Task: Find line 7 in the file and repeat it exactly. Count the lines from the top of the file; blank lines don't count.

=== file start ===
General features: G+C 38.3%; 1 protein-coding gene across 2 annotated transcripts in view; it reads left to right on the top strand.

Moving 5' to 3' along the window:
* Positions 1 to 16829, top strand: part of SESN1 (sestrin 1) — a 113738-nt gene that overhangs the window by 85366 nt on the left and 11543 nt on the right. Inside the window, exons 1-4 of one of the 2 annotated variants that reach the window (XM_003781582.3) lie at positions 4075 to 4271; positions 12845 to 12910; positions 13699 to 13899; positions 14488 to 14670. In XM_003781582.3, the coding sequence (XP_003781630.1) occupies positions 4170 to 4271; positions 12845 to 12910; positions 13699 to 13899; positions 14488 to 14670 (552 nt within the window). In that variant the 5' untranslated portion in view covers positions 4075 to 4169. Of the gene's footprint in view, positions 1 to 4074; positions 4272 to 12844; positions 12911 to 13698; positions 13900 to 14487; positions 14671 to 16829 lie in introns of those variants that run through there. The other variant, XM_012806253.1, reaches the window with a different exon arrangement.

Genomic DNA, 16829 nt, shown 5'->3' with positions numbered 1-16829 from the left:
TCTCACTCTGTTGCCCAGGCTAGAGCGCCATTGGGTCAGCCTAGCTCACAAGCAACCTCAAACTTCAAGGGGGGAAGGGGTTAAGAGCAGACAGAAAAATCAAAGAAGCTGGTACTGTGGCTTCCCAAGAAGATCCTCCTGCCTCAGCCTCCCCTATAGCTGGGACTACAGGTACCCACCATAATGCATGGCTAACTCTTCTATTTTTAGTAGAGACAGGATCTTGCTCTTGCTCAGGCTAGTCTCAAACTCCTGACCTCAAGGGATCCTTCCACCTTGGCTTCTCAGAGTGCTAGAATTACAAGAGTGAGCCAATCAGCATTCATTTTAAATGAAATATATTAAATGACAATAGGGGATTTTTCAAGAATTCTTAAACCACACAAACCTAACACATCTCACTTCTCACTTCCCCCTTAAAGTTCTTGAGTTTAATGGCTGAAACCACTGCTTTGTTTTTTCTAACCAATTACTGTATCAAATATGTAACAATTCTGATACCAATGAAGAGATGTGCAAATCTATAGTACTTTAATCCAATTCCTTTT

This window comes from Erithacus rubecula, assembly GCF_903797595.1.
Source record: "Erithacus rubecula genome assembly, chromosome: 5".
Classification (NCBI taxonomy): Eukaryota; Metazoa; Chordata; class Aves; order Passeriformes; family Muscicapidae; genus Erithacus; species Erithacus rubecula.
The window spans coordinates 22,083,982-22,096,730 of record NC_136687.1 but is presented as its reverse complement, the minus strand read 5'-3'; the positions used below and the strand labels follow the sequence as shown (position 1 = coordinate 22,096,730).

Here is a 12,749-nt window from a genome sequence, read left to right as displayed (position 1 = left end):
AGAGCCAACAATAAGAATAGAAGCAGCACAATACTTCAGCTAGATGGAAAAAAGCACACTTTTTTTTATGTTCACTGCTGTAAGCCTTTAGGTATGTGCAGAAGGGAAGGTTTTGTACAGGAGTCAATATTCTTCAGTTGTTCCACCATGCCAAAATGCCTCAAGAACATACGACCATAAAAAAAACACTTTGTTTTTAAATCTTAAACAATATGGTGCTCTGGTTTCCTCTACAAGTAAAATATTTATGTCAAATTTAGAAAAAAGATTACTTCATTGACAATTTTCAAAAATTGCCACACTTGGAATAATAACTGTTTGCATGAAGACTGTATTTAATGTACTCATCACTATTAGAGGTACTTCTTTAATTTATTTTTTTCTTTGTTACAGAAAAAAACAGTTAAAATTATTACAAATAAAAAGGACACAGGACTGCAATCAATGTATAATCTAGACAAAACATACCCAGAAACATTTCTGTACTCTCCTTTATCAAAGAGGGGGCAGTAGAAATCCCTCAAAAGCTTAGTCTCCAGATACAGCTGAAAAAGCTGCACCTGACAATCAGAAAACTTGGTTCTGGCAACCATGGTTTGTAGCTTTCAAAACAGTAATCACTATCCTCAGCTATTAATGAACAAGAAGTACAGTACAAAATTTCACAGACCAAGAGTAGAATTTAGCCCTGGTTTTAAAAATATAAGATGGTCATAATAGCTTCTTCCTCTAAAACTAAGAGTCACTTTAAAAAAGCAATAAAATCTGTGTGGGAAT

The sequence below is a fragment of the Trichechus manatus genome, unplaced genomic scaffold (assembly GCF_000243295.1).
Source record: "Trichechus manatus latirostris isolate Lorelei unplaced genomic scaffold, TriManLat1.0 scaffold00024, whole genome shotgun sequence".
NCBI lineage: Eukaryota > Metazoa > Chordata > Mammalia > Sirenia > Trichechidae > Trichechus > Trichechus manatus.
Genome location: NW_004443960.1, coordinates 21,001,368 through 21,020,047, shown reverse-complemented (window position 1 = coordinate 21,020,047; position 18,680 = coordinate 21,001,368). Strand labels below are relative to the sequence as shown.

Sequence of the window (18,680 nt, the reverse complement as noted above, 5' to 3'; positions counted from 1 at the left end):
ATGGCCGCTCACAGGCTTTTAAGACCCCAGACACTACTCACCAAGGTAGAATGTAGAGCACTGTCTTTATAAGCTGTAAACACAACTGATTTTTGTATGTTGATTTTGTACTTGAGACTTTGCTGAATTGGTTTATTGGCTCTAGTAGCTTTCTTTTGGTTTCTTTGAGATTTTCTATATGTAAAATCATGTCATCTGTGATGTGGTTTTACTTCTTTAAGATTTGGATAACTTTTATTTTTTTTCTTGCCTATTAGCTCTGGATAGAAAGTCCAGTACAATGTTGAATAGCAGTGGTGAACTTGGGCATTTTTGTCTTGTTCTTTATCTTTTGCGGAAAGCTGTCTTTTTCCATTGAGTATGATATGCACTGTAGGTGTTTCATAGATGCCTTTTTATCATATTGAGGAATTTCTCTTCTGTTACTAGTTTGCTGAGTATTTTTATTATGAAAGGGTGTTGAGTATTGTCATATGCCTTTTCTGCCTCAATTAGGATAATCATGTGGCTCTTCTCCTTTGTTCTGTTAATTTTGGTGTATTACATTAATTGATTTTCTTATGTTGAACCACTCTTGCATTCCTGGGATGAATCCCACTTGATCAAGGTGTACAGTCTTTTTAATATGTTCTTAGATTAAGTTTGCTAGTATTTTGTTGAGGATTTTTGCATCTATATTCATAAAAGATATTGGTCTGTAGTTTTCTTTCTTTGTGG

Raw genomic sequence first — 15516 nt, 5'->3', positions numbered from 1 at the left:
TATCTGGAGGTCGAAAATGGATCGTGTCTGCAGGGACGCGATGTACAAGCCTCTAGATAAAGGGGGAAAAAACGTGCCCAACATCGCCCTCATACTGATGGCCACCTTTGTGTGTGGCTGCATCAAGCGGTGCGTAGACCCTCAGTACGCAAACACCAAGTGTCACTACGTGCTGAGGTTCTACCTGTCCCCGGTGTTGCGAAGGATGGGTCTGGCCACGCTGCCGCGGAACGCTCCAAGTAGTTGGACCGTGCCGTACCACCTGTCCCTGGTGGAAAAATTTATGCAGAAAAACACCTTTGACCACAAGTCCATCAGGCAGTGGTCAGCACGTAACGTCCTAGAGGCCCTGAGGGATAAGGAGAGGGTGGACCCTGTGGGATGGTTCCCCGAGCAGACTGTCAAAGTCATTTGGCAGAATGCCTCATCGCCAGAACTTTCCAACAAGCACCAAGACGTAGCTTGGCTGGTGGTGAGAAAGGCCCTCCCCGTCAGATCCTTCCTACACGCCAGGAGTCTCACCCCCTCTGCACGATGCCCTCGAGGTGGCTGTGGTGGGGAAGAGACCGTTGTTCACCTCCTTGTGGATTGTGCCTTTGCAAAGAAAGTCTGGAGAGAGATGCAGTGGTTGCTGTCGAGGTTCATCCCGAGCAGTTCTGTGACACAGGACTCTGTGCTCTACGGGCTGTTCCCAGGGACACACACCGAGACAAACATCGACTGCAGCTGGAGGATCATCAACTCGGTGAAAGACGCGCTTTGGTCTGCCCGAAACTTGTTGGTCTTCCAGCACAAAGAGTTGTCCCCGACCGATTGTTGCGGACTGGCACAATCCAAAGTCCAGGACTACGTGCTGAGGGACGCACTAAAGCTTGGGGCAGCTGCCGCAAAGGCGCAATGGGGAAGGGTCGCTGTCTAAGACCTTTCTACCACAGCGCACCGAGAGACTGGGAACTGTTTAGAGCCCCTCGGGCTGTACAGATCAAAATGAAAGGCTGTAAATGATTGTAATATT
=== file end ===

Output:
Source record: "Erithacus rubecula genome assembly, chromosome: 5".